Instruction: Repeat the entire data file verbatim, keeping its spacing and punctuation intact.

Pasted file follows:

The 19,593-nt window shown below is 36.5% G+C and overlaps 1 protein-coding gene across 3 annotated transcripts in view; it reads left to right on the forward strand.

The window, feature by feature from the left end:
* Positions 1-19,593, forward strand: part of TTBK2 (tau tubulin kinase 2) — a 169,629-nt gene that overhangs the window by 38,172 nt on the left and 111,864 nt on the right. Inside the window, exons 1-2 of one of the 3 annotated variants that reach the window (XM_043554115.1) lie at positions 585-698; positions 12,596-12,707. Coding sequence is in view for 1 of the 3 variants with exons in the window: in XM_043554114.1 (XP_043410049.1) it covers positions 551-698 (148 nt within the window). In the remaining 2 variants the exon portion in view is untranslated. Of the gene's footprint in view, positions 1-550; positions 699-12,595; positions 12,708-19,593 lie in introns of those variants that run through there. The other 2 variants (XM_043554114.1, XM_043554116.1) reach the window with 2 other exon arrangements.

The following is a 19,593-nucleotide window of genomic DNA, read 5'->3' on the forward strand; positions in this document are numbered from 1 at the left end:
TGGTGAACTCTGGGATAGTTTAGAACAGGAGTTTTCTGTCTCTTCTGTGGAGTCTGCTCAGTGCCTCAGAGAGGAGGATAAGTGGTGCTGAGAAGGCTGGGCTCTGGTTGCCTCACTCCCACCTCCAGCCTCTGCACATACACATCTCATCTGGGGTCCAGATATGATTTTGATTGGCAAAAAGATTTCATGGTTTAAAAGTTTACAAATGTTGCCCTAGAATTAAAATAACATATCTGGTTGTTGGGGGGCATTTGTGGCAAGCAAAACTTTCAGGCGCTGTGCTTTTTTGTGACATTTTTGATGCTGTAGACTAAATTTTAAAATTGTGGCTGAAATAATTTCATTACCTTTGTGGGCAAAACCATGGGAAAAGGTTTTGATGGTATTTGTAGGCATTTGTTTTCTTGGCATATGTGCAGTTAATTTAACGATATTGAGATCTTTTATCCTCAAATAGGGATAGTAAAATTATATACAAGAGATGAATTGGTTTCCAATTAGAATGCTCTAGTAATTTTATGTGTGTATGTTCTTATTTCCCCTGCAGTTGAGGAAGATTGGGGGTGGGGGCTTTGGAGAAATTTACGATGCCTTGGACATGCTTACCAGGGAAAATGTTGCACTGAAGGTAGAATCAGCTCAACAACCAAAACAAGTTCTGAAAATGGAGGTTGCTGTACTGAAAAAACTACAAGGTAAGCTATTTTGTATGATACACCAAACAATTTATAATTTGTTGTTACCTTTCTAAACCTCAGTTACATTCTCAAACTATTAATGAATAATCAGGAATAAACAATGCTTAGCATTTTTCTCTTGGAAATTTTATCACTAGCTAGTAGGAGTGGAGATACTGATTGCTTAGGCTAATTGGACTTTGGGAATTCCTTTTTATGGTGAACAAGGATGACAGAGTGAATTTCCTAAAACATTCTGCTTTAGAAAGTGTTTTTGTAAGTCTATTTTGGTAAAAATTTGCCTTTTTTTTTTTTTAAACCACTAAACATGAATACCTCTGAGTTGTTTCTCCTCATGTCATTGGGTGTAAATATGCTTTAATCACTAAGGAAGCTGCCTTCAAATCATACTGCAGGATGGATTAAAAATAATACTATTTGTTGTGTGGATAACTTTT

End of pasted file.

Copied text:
The 19,593-nt window shown below is 36.5% G+C and overlaps 1 protein-coding gene across 3 annotated transcripts in view; it reads left to right on the forward strand.

The window, feature by feature from the left end:
* Positions 1-19,593, forward strand: part of TTBK2 (tau tubulin kinase 2) — a 169,629-nt gene that overhangs the window by 38,172 nt on the left and 111,864 nt on the right. Inside the window, exons 1-2 of one of the 3 annotated variants that reach the window (XM_043554115.1) lie at positions 585-698; positions 12,596-12,707. Coding sequence is in view for 1 of the 3 variants with exons in the window: in XM_043554114.1 (XP_043410049.1) it covers positions 551-698 (148 nt within the window). In the remaining 2 variants the exon portion in view is untranslated. Of the gene's footprint in view, positions 1-550; positions 699-12,595; positions 12,708-19,593 lie in introns of those variants that run through there. The other 2 variants (XM_043554114.1, XM_043554116.1) reach the window with 2 other exon arrangements.

The following is a 19,593-nucleotide window of genomic DNA, read 5'->3' on the forward strand; positions in this document are numbered from 1 at the left end:
TGGTGAACTCTGGGATAGTTTAGAACAGGAGTTTTCTGTCTCTTCTGTGGAGTCTGCTCAGTGCCTCAGAGAGGAGGATAAGTGGTGCTGAGAAGGCTGGGCTCTGGTTGCCTCACTCCCACCTCCAGCCTCTGCACATACACATCTCATCTGGGGTCCAGATATGATTTTGATTGGCAAAAAGATTTCATGGTTTAAAAGTTTACAAATGTTGCCCTAGAATTAAAATAACATATCTGGTTGTTGGGGGGCATTTGTGGCAAGCAAAACTTTCAGGCGCTGTGCTTTTTTGTGACATTTTTGATGCTGTAGACTAAATTTTAAAATTGTGGCTGAAATAATTTCATTACCTTTGTGGGCAAAACCATGGGAAAAGGTTTTGATGGTATTTGTAGGCATTTGTTTTCTTGGCATATGTGCAGTTAATTTAACGATATTGAGATCTTTTATCCTCAAATAGGGATAGTAAAATTATATACAAGAGATGAATTGGTTTCCAATTAGAATGCTCTAGTAATTTTATGTGTGTATGTTCTTATTTCCCCTGCAGTTGAGGAAGATTGGGGGTGGGGGCTTTGGAGAAATTTACGATGCCTTGGACATGCTTACCAGGGAAAATGTTGCACTGAAGGTAGAATCAGCTCAACAACCAAAACAAGTTCTGAAAATGGAGGTTGCTGTACTGAAAAAACTACAAGGTAAGCTATTTTGTATGATACACCAAACAATTTATAATTTGTTGTTACCTTTCTAAACCTCAGTTACATTCTCAAACTATTAATGAATAATCAGGAATAAACAATGCTTAGCATTTTTCTCTTGGAAATTTTATCACTAGCTAGTAGGAGTGGAGATACTGATTGCTTAGGCTAATTGGACTTTGGGAATTCCTTTTTATGGTGAACAAGGATGACAGAGTGAATTTCCTAAAACATTCTGCTTTAGAAAGTGTTTTTGTAAGTCTATTTTGGTAAAAATTTGCCTTTTTTTTTTTTTAAACCACTAAACATGAATACCTCTGAGTTGTTTCTCCTCATGTCATTGGGTGTAAATATGCTTTAATCACTAAGGAAGCTGCCTTCAAATCATACTGCAGGATGGATTAAAAATAATACTATTTGTTGTGTGGATAACTTTT